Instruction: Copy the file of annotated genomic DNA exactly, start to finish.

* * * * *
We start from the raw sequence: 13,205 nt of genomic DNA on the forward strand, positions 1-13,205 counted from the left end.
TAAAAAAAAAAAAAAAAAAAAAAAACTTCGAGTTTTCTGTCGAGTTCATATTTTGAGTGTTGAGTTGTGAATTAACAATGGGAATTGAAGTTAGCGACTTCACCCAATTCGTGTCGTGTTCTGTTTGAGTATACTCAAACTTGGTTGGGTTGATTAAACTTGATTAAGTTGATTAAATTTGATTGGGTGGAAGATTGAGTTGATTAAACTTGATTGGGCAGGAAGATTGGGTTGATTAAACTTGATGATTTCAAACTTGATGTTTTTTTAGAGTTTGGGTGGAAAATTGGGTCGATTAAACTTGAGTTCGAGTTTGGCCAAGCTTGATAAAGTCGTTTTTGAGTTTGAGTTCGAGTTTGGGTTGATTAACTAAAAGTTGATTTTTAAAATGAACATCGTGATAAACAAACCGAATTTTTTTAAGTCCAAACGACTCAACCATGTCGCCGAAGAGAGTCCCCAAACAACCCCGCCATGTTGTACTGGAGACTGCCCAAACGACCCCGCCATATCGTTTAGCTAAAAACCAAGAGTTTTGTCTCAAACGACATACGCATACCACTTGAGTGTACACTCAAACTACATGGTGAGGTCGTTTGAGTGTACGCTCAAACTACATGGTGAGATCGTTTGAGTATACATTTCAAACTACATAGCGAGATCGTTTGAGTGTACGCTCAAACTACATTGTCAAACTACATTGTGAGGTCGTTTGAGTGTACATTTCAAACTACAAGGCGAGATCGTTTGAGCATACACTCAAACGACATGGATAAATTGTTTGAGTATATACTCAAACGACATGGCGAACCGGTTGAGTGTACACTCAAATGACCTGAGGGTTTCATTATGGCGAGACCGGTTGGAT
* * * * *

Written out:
We start from the raw sequence: 13,205 nt of genomic DNA on the forward strand, positions 1-13,205 counted from the left end.
TAAAAAAAAAAAAAAAAAAAAAAAACTTCGAGTTTTCTGTCGAGTTCATATTTTGAGTGTTGAGTTGTGAATTAACAATGGGAATTGAAGTTAGCGACTTCACCCAATTCGTGTCGTGTTCTGTTTGAGTATACTCAAACTTGGTTGGGTTGATTAAACTTGATTAAGTTGATTAAATTTGATTGGGTGGAAGATTGAGTTGATTAAACTTGATTGGGCAGGAAGATTGGGTTGATTAAACTTGATGATTTCAAACTTGATGTTTTTTTAGAGTTTGGGTGGAAAATTGGGTCGATTAAACTTGAGTTCGAGTTTGGCCAAGCTTGATAAAGTCGTTTTTGAGTTTGAGTTCGAGTTTGGGTTGATTAACTAAAAGTTGATTTTTAAAATGAACATCGTGATAAACAAACCGAATTTTTTTAAGTCCAAACGACTCAACCATGTCGCCGAAGAGAGTCCCCAAACAACCCCGCCATGTTGTACTGGAGACTGCCCAAACGACCCCGCCATATCGTTTAGCTAAAAACCAAGAGTTTTGTCTCAAACGACATACGCATACCACTTGAGTGTACACTCAAACTACATGGTGAGGTCGTTTGAGTGTACGCTCAAACTACATGGTGAGATCGTTTGAGTATACATTTCAAACTACATAGCGAGATCGTTTGAGTGTACGCTCAAACTACATTGTCAAACTACATTGTGAGGTCGTTTGAGTGTACATTTCAAACTACAAGGCGAGATCGTTTGAGCATACACTCAAACGACATGGATAAATTGTTTGAGTATATACTCAAACGACATGGCGAACCGGTTGAGTGTACACTCAAATGACCTGAGGGTTTCATTATGGCGAGACCGGTTGGAT